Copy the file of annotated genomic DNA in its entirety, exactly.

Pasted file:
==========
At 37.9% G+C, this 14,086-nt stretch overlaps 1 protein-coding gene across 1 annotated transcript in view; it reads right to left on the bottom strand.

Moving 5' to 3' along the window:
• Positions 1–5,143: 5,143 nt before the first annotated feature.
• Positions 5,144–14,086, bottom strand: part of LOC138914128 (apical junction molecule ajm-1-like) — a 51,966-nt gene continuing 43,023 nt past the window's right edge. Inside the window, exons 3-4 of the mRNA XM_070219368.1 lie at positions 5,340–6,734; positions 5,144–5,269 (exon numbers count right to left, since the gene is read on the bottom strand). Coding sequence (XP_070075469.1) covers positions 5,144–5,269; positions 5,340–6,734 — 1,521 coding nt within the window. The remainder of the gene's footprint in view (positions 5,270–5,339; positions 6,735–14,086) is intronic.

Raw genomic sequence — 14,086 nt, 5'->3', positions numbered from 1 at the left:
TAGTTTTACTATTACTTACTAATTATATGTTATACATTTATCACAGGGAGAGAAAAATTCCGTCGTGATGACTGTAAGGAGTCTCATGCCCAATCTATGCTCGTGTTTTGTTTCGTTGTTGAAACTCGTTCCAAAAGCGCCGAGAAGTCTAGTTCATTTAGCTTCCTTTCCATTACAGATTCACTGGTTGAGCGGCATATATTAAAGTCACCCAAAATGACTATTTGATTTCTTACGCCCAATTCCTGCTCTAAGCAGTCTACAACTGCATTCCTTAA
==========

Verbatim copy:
At 37.9% G+C, this 14,086-nt stretch overlaps 1 protein-coding gene across 1 annotated transcript in view; it reads right to left on the bottom strand.

Moving 5' to 3' along the window:
• Positions 1–5,143: 5,143 nt before the first annotated feature.
• Positions 5,144–14,086, bottom strand: part of LOC138914128 (apical junction molecule ajm-1-like) — a 51,966-nt gene continuing 43,023 nt past the window's right edge. Inside the window, exons 3-4 of the mRNA XM_070219368.1 lie at positions 5,340–6,734; positions 5,144–5,269 (exon numbers count right to left, since the gene is read on the bottom strand). Coding sequence (XP_070075469.1) covers positions 5,144–5,269; positions 5,340–6,734 — 1,521 coding nt within the window. The remainder of the gene's footprint in view (positions 5,270–5,339; positions 6,735–14,086) is intronic.

Raw genomic sequence — 14,086 nt, 5'->3', positions numbered from 1 at the left:
TAGTTTTACTATTACTTACTAATTATATGTTATACATTTATCACAGGGAGAGAAAAATTCCGTCGTGATGACTGTAAGGAGTCTCATGCCCAATCTATGCTCGTGTTTTGTTTCGTTGTTGAAACTCGTTCCAAAAGCGCCGAGAAGTCTAGTTCATTTAGCTTCCTTTCCATTACAGATTCACTGGTTGAGCGGCATATATTAAAGTCACCCAAAATGACTATTTGATTTCTTACGCCCAATTCCTGCTCTAAGCAGTCTACAACTGCATTCCTTAA